[0039] In one embodiment, transmitter 310 and receiver 320 can generate a measurement of the link quality during a beamforming training procedure. Then, transmitter 310 can utilize the measurement of the link quality in determining how to modulate the different components of a video signal. For example, if the link quality is high, meaning there is a low probability of losing packets, then transmitter 310 can utilize relatively high (i.e., less robust) MCS levels to modulate the different components of the video signal. On the other hand, if the link quality is low, meaning there is a high probability of losing data, then transmitter 320 can utilize relatively low (i.e., more robust) MCS levels to modulate the different components of the video signal.

[0040] Turning now to FIG. 4, diagrams of packets for use in wireless communication in accordance with various embodiments are shown. Packet 400 is one example of a packet which is transmitted wirelessly in accordance with one embodiment. In one embodiment, packet 400 includes short training field (STF) 405 and then after STF 405 is header 410 and then payload 415. STF 405 can be utilized to specify the channel conditions (e.g., channel estimation field) and additional information. STF 405 can also be referred to as a preamble. In one embodiment, payload 415 includes a low frequency/quality component of the video stream and is modulated using MCS 1. Inter-frame space (IFS) 420 follows the payload 415, and then STF 425 is located after IFS 420, followed by header 430 and payload 435. In one embodiment, payload 435 is a medium frequency/quality component of the video stream and is modulated using MCS 4. In one embodiment, header 430 includes a field which specifies the MCS, length, and other information about payload 435. Packet 400 can also include any number of other frames, depending on the embodiment.

[0041] In another embodiment, wireless data is sent according to the format shown in packet 440 which includes multiple payloads. For example, packet 440 includes STF 445 followed by header 450 and payload 455. In one embodiment, payload 455 includes the low frequency/quality component of a video stream, and payload 455 is modulated with MCS 1, as indicated by MCS index field 450A of header 450. Packet 440 also includes header 460 back-to-back with payload 455, and with payload 465 following header 460. In one embodiment, payload 465 includes the medium frequency/quality component of a video stream, and payload 465 is modulated with MCS 4, as indicated by MCS index field 460A of header 460.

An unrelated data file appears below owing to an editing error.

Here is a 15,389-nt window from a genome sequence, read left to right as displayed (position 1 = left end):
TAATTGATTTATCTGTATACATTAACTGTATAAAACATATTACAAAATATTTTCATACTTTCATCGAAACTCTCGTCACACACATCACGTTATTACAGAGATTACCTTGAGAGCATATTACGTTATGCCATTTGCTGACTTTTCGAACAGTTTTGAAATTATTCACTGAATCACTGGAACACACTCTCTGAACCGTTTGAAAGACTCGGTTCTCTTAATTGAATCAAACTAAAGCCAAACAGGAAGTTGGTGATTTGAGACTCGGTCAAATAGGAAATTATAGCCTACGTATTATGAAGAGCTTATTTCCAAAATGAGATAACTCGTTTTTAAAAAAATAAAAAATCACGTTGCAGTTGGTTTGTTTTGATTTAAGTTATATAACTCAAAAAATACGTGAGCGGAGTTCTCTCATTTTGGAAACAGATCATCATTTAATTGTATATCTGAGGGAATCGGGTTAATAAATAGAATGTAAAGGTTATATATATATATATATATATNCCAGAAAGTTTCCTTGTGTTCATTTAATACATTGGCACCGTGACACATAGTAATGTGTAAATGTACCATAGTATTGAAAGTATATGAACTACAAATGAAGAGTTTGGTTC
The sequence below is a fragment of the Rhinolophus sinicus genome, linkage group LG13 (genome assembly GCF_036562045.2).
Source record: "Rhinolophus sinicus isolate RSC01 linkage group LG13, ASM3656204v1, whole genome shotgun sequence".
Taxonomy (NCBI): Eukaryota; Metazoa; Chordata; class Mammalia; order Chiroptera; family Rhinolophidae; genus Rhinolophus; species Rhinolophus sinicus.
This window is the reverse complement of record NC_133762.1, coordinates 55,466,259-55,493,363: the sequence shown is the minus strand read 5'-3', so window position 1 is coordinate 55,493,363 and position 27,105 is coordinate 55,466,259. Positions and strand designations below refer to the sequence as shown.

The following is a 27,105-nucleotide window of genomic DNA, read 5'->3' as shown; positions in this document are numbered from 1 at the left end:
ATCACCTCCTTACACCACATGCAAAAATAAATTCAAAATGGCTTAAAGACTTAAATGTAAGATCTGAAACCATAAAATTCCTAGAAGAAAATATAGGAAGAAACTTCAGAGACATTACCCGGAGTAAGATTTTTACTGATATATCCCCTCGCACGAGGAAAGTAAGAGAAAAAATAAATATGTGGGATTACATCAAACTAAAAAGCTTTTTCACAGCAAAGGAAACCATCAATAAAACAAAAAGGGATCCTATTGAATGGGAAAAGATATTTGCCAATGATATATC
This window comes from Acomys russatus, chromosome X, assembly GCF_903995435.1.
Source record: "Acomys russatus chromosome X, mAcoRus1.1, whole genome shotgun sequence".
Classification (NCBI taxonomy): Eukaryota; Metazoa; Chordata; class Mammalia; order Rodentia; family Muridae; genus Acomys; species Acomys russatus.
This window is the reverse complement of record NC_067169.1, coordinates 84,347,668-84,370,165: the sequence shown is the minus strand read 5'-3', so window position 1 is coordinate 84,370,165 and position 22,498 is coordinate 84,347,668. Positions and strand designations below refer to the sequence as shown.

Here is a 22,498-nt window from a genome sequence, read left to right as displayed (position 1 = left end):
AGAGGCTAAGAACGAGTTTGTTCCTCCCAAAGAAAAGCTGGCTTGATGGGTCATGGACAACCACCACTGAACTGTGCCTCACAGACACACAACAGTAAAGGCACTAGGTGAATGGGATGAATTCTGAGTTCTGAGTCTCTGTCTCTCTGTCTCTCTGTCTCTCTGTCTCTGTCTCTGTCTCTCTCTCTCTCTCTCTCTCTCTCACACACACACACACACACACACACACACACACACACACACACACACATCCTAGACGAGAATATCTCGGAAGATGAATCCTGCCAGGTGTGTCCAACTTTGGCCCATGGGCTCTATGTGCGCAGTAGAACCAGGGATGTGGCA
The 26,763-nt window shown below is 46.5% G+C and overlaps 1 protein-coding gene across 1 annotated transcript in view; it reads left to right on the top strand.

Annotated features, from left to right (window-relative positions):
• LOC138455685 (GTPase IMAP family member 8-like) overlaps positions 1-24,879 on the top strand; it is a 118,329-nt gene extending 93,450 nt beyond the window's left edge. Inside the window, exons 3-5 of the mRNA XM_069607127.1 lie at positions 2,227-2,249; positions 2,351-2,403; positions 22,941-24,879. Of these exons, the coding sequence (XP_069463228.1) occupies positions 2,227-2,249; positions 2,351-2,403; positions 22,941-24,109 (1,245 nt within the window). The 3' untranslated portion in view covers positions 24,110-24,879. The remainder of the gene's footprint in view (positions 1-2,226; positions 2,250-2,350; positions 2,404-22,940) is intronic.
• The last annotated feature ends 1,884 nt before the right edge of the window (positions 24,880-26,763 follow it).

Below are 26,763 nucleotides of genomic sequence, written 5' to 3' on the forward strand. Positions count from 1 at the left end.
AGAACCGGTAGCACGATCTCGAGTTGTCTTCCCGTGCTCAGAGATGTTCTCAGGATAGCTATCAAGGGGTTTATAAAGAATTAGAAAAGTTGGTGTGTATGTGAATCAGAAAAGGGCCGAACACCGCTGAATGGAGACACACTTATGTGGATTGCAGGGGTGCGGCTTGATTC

[0042] Also, header 470 is included back-to-back with payload 465, and then payload 475 follows header 470. In one embodiment, payload 475 includes the high frequency/quality component of a video stream, and payload 475 is modulated with MCS 7, as indicated by MCS index field 470A of header 470. Packet 440 aggregates multiple payloads together and does not utilize IFS between a payload and the next header which saves bandwidth. Also, packet 440 does not utilize a STF between a payload and a subsequent header, which saves additional bandwidth. By sending packets using the format of packet 440 and avoiding the use of an IFS and a STF at the start of subsequent payloads, the bandwidth on the channel can be utilized more efficiently. It should be understood that packets 400 and 440 are merely two examples of packet formats that can be utilized in various embodiments. In other embodiments, other packet formats are possible and are contemplated.